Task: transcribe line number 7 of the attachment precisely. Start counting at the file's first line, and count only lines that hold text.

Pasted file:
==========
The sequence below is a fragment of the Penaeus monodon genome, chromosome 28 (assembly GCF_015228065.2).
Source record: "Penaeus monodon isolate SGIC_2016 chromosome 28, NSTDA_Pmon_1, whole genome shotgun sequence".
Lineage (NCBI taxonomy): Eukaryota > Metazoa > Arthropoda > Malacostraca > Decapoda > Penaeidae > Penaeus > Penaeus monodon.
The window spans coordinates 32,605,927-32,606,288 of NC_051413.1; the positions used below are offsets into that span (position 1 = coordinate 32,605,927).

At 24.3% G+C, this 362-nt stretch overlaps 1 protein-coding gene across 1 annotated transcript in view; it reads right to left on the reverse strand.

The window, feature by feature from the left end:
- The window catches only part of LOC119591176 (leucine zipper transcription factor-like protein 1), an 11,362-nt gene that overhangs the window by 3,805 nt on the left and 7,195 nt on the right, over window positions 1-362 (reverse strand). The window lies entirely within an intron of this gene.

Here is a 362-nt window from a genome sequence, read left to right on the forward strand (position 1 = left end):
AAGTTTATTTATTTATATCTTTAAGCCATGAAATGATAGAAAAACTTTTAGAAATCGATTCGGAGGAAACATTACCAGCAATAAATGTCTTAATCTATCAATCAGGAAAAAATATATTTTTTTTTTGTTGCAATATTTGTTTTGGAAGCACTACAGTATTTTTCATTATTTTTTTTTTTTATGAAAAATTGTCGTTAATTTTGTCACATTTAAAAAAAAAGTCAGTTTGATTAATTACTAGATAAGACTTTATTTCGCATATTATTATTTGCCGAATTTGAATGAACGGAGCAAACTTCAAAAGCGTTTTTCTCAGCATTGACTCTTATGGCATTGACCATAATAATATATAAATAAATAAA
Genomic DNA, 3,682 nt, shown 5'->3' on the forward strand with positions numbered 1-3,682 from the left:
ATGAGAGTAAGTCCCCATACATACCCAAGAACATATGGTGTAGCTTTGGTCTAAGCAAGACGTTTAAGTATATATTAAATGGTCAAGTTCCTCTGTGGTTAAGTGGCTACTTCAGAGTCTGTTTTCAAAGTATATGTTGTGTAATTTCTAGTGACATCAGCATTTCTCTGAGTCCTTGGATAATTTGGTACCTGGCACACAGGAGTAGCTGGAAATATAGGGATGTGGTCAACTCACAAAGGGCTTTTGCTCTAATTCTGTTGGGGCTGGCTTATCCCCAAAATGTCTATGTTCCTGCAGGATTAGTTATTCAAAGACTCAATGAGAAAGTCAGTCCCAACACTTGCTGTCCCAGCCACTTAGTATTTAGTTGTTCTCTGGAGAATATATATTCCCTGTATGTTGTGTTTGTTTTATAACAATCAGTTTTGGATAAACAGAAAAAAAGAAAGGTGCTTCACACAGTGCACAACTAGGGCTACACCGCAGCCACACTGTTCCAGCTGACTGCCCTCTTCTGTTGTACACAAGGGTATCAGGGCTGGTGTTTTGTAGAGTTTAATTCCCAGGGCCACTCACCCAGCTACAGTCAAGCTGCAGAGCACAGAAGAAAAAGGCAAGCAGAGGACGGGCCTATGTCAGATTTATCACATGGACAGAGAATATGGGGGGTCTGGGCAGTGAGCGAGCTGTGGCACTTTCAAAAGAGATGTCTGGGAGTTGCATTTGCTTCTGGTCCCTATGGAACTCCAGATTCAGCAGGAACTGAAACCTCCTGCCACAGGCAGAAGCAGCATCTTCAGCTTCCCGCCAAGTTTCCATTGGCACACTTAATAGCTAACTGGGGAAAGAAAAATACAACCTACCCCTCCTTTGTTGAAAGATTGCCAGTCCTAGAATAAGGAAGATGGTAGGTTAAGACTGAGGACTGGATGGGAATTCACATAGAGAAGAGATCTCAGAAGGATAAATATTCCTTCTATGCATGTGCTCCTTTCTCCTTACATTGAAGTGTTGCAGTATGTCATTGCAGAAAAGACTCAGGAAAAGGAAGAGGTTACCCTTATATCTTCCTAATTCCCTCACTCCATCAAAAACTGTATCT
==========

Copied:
- The window catches only part of LOC119591176 (leucine zipper transcription factor-like protein 1), an 11,362-nt gene that overhangs the window by 3,805 nt on the left and 7,195 nt on the right, over window positions 1-362 (reverse strand). The window lies entirely within an intron of this gene.